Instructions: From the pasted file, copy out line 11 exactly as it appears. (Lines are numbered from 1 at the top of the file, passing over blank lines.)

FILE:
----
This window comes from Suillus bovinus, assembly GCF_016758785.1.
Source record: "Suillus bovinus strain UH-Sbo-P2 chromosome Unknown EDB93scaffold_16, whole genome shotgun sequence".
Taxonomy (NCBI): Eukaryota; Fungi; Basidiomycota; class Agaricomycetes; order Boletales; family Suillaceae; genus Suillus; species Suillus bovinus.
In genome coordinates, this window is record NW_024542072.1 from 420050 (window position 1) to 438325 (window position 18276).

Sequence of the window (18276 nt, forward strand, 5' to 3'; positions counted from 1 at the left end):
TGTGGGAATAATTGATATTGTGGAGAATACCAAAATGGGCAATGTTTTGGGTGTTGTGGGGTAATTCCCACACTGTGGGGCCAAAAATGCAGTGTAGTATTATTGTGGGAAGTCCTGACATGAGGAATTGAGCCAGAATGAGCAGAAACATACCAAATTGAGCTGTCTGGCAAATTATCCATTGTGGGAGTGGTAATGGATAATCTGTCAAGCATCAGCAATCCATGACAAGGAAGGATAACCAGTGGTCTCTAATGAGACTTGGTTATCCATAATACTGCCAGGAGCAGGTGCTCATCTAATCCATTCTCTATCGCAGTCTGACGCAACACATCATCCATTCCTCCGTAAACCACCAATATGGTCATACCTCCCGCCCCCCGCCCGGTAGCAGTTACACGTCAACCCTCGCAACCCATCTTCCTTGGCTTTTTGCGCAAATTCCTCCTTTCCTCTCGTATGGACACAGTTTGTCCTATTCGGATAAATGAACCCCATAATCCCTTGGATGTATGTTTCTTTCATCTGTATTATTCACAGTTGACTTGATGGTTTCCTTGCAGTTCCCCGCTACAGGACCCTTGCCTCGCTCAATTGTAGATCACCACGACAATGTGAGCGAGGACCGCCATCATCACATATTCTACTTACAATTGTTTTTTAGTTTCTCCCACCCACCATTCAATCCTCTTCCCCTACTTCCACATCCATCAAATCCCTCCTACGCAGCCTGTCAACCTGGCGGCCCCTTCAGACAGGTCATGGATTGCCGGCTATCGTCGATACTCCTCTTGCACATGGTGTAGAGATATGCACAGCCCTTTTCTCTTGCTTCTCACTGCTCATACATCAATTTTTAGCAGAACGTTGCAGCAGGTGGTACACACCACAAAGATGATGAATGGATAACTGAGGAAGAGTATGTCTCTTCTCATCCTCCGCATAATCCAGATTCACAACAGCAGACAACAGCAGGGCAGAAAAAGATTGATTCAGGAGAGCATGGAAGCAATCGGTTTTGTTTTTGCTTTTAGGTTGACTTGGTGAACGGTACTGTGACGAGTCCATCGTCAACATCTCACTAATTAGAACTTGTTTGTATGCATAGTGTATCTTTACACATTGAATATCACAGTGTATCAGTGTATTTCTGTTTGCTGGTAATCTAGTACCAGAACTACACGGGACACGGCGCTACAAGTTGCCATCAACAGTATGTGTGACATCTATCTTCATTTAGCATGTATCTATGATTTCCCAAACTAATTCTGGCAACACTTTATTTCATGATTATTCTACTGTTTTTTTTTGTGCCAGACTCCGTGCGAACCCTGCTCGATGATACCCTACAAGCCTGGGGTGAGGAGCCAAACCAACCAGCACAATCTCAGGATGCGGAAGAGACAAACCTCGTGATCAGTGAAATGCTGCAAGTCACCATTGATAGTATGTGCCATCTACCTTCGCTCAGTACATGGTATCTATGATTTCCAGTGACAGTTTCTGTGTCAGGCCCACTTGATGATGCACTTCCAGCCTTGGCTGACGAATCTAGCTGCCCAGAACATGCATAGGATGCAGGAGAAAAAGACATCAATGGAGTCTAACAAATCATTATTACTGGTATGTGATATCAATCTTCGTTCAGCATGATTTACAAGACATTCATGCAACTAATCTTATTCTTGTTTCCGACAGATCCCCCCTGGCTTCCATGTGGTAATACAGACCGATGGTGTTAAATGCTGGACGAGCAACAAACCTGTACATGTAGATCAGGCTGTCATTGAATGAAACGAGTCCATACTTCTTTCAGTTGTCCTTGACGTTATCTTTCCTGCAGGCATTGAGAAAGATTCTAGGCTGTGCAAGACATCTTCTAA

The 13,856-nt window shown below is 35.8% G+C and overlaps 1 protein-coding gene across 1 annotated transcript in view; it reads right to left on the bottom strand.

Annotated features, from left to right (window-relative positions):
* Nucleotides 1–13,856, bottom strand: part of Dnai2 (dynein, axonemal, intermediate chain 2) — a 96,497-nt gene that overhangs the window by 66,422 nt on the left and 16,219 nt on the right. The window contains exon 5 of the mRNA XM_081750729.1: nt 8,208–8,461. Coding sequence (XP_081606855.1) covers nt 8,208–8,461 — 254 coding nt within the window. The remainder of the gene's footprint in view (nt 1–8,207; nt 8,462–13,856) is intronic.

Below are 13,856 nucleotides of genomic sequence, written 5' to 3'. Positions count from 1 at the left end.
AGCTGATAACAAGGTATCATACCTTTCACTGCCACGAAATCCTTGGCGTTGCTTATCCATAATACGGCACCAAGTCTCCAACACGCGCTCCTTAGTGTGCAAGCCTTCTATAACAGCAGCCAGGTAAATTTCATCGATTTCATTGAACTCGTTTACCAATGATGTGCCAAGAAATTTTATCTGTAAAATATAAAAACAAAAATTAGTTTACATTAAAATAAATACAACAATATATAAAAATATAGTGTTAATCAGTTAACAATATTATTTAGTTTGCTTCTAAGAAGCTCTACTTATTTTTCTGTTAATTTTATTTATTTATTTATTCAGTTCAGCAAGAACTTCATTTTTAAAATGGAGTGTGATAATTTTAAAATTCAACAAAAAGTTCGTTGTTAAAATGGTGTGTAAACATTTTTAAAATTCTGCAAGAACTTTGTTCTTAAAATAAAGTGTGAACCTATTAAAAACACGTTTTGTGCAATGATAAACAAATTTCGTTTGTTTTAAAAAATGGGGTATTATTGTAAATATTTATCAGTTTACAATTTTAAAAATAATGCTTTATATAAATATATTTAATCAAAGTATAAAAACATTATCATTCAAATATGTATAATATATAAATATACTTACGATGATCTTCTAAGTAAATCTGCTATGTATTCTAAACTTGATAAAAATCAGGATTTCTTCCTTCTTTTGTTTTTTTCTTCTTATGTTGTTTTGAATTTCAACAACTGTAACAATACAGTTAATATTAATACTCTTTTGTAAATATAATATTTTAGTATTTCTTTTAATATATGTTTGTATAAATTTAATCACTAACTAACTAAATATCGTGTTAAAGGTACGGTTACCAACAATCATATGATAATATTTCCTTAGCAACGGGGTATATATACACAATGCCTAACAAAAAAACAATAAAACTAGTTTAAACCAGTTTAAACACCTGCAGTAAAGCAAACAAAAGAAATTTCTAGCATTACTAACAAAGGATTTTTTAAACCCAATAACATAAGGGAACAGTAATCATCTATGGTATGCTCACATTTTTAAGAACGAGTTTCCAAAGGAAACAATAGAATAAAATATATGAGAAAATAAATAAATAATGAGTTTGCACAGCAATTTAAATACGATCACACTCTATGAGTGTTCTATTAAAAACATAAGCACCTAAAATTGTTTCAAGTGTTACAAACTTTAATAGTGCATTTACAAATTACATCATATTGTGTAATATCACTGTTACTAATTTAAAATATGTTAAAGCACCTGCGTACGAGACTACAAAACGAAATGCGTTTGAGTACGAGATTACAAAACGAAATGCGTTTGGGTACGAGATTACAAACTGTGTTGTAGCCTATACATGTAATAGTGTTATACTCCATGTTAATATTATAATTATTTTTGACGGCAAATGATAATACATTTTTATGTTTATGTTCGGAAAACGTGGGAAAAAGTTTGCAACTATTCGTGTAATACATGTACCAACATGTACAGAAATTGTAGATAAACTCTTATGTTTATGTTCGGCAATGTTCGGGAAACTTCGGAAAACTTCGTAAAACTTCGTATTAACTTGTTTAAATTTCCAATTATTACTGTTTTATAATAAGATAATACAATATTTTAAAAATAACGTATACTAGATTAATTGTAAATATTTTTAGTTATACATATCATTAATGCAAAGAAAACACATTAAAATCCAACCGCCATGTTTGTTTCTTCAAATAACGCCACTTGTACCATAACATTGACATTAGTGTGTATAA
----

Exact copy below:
AGCTGATAACAAGGTATCATACCTTTCACTGCCACGAAATCCTTGGCGTTGCTTATCCATAATACGGCACCAAGTCTCCAACACGCGCTCCTTAGTGTGCAAGCCTTCTATAACAGCAGCCAGGTAAATTTCATCGATTTCATTGAACTCGTTTACCAATGATGTGCCAAGAAATTTTATCTGTAAAATATAAAAACAAAAATTAGTTTACATTAAAATAAATACAACAATATATAAAAATATAGTGTTAATCAGTTAACAATATTATTTAGTTTGCTTCTAAGAAGCTCTACTTATTTTTCTGTTAATTTTATTTATTTATTTATTCAGTTCAGCAAGAACTTCATTTTTAAAATGGAGTGTGATAATTTTAAAATTCAACAAAAAGTTCGTTGTTAAAATGGTGTGTAAACATTTTTAAAATTCTGCAAGAACTTTGTTCTTAAAATAAAGTGTGAACCTATTAAAAACACGTTTTGTGCAATGATAAACAAATTTCGTTTGTTTTAAAAAATGGGGTATTATTGTAAATATTTATCAGTTTACAATTTTAAAAATAATGCTTTATATAAATATATTTAATCAAAGTATAAAAACATTATCATTCAAATATGTATAATATATAAATATACTTACGATGATCTTCTAAGTAAATCTGCTATGTATTCTAAACTTGATAAAAATCAGGATTTCTTCCTTCTTTTGTTTTTTTCTTCTTATGTTGTTTTGAATTTCAACAACTGTAACAATACAGTTAATATTAATACTCTTTTGTAAATATAATATTTTAGTATTTCTTTTAATATATGTTTGTATAAATTTAATCACTAACTAACTAAATATCGTGTTAAAGGTACGGTTACCAACAATCATATGATAATATTTCCTTAGCAACGGGGTATATATACACAATGCCTAACAAAAAAACAATAAAACTAGTTTAAACCAGTTTAAACACCTGCAGTAAAGCAAACAAAAGAAATTTCTAGCATTACTAACAAAGGATTTTTTAAACCCAATAACATAAGGGAACAGTAATCATCTATGGTATGCTCACATTTTTAAGAACGAGTTTCCAAAGGAAACAATAGAATAAAATATATGAGAAAATAAATAAATAATGAGTTTGCACAGCAATTTAAATACGATCACACTCTATGAGTGTTCTATTAAAAACATAAGCACCTAAAATTGTTTCAAGTGTTACAAACTTTAATAGTGCATTTACAAATTACATCATATTGTGTAATATCACTGTTACTAATTTAAAATATGTTAAAGCACCTGCGTACGAGACTACAAAACGAAATGCGTTTGAGTACGAGATTACAAAACGAAATGCGTTTGGGTACGAGATTACAAACTGTGTTGTAGCCTATACATGTAATAGTGTTATACTCCATGTTAATATTATAATTATTTTTGACGGCAAATGATAATACATTTTTATGTTTATGTTCGGAAAACGTGGGAAAAAGTTTGCAACTATTCGTGTAATACATGTACCAACATGTACAGAAATTGTAGATAAACTCTTATGTTTATGTTCGGCAATGTTCGGGAAACTTCGGAAAACTTCGTAAAACTTCGTATTAACTTGTTTAAATTTCCAATTATTACTGTTTTATAATAAGATAATACAATATTTTAAAAATAACGTATACTAGATTAATTGTAAATATTTTTAGTTATACATATCATTAATGCAAAGAAAACACATTAAAATCCAACCGCCATGTTTGTTTCTTCAAATAACGCCACTTGTACCATAACATTGACATTAGTGTGTATAA